My second novel, Bacon and Egg Man, published by Premier Digital Publishing, is on sale now. At this moment, the easiest way to get your hands on one is via e-reader at Amazon and Barnes and Noble or even for your fancy iPad or what have you. If you want an old-fashioned paper book, order at B&N.com or Amazon.
Interested in interviews, reviews or optioning the rights for six or seven figures? Give me a holler at firstname.lastname@example.org. I’ll put you in touch with the appropriate agent or authorities.
People are saying:
Peer into the future. Not our future (hopefully), but a future in which Michael Bloomberg’s most feverish dreams about saving us from ourselves have come true. That’s the premise of Bacon and Egg Man by Ken Wheaton, a novel that should be satirical, but really is just an extrapolation down the path set by smoking bans and soda restrictions. — “Isn’t It Time You Read a Fun, Nanny State-Mocking Book?” by J.D. Tucille, managing editor of Reason 24/7 and author of High Desert Barbecue.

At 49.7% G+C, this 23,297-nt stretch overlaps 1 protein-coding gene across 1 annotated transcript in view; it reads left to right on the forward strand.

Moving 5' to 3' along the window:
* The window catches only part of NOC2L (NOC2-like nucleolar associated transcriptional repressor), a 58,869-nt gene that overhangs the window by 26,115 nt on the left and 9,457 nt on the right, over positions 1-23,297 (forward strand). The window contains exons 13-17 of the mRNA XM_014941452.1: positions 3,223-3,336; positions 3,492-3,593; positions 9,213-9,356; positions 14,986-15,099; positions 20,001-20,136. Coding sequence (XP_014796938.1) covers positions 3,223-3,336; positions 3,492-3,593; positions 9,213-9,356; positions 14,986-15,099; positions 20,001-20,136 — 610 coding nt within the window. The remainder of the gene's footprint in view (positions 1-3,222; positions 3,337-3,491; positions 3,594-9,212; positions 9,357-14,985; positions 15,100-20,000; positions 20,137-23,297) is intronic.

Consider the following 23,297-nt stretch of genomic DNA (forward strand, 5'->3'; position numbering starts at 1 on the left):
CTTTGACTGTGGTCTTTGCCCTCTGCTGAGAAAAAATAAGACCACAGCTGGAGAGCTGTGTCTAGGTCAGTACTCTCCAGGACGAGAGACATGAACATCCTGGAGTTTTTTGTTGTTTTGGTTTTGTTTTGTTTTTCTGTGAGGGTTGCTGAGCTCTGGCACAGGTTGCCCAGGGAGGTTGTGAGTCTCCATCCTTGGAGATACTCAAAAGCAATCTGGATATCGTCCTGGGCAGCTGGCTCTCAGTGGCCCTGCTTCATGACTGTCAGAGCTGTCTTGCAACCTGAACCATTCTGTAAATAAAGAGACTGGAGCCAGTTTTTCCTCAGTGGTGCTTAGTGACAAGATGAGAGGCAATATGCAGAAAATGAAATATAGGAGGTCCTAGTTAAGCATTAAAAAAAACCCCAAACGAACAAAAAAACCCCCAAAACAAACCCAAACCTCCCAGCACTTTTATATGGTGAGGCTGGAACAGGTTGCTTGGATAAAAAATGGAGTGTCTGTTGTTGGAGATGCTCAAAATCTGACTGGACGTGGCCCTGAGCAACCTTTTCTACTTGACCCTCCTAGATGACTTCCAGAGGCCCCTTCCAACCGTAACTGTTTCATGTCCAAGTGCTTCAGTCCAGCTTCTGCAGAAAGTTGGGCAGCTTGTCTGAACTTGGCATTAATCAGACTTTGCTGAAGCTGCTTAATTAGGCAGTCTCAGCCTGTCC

Where Mr. Wheaton is a genius, and why he’s endeared himself to me to borderline fanaticism, is the sheer humanness of his characters (yes, even in an satirical dystopian setting in an implausible future). They are friendly, they are relatable, they are HUMAN. And by nature of that, they suck you right into their world, making you genuinely feel their triumphs and disappointments, causing you to burst out laughing inappropriately on the subway or shriek in delight. —Allison Robicelli, cupcake master of Brooklyn, author of the upcoming Robicelli’s: A Love Story, with Cupcakes: With 50 Decidedly Grown-Up Recipes.
It’s a rollicking, very funny, slightly insane and possibly scary-accurate satire about a near-future in which the U.S. splits into two countries — with the new Northeast nation, founded by King Mike, being an uptight land of politically-correct food culture and draconian restrictions on dangerous substances like, well, bacon and eggs. —Media Columnist Simon Dumenco
Bacon and Egg Man is a hilarious adventure through a not-too-distant future, where food smuggling meets romance in the gentle–but healthy!–dystopia of a Nanny State. This prophetic satire is a page-turner you will want to read twice! —Darren Campo, author of Alex Detail’s Revolution and Alex Detail’s Rebellion, head of programming for TruTV and professor of entertainment and technology at New York University.